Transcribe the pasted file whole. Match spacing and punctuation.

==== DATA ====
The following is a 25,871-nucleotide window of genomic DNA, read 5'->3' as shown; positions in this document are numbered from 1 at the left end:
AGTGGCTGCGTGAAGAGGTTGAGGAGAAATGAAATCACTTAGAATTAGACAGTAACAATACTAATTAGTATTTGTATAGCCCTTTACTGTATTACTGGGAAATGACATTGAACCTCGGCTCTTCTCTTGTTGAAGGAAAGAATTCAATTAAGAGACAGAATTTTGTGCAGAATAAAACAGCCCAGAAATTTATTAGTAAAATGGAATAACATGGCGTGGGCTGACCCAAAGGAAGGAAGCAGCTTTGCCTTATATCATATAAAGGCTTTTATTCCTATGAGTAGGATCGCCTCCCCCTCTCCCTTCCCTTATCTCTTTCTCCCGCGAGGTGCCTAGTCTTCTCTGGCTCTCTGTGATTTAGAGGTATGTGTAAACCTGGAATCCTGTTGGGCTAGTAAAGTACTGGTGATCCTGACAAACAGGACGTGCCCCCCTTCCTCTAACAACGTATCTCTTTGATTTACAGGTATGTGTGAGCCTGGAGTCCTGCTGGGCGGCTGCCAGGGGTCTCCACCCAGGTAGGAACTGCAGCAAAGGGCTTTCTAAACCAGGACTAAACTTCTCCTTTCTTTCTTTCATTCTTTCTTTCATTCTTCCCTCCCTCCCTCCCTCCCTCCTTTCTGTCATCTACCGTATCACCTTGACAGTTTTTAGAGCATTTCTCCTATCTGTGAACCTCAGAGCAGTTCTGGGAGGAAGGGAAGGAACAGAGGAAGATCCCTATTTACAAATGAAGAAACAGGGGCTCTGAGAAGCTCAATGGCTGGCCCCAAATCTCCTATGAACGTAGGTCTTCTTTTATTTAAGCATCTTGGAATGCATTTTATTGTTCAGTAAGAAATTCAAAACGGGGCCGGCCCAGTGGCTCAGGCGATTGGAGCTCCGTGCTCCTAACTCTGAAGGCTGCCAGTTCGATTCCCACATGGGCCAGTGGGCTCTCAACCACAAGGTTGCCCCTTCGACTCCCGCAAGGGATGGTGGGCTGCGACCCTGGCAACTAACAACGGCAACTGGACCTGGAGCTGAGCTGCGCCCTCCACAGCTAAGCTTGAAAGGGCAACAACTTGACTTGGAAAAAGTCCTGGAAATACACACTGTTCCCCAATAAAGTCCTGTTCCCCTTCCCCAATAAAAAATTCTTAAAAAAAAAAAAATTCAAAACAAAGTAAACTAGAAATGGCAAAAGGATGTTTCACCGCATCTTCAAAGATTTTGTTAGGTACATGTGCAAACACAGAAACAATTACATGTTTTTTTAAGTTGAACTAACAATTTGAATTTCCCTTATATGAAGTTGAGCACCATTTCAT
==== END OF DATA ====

The following is a 25,871-nucleotide window of genomic DNA, read 5'->3' as shown; positions in this document are numbered from 1 at the left end:
AGTGGCTGCGTGAAGAGGTTGAGGAGAAATGAAATCACTTAGAATTAGACAGTAACAATACTAATTAGTATTTGTATAGCCCTTTACTGTATTACTGGGAAATGACATTGAACCTCGGCTCTTCTCTTGTTGAAGGAAAGAATTCAATTAAGAGACAGAATTTTGTGCAGAATAAAACAGCCCAGAAATTTATTAGTAAAATGGAATAACATGGCGTGGGCTGACCCAAAGGAAGGAAGCAGCTTTGCCTTATATCATATAAAGGCTTTTATTCCTATGAGTAGGATCGCCTCCCCCTCTCCCTTCCCTTATCTCTTTCTCCCGCGAGGTGCCTAGTCTTCTCTGGCTCTCTGTGATTTAGAGGTATGTGTAAACCTGGAATCCTGTTGGGCTAGTAAAGTACTGGTGATCCTGACAAACAGGACGTGCCCCCCTTCCTCTAACAACGTATCTCTTTGATTTACAGGTATGTGTGAGCCTGGAGTCCTGCTGGGCGGCTGCCAGGGGTCTCCACCCAGGTAGGAACTGCAGCAAAGGGCTTTCTAAACCAGGACTAAACTTCTCCTTTCTTTCTTTCATTCTTTCTTTCATTCTTCCCTCCCTCCCTCCCTCCCTCCTTTCTGTCATCTACCGTATCACCTTGACAGTTTTTAGAGCATTTCTCCTATCTGTGAACCTCAGAGCAGTTCTGGGAGGAAGGGAAGGAACAGAGGAAGATCCCTATTTACAAATGAAGAAACAGGGGCTCTGAGAAGCTCAATGGCTGGCCCCAAATCTCCTATGAACGTAGGTCTTCTTTTATTTAAGCATCTTGGAATGCATTTTATTGTTCAGTAAGAAATTCAAAACGGGGCCGGCCCAGTGGCTCAGGCGATTGGAGCTCCGTGCTCCTAACTCTGAAGGCTGCCAGTTCGATTCCCACATGGGCCAGTGGGCTCTCAACCACAAGGTTGCCCCTTCGACTCCCGCAAGGGATGGTGGGCTGCGACCCTGGCAACTAACAACGGCAACTGGACCTGGAGCTGAGCTGCGCCCTCCACAGCTAAGCTTGAAAGGGCAACAACTTGACTTGGAAAAAGTCCTGGAAATACACACTGTTCCCCAATAAAGTCCTGTTCCCCTTCCCCAATAAAAAATTCTTAAAAAAAAAAAAATTCAAAACAAAGTAAACTAGAAATGGCAAAAGGATGTTTCACCGCATCTTCAAAGATTTTGTTAGGTACATGTGCAAACACAGAAACAATTACATGTTTTTTTAAGTTGAACTAACAATTTGAATTTCCCTTATATGAAGTTGAGCACCATTTCAT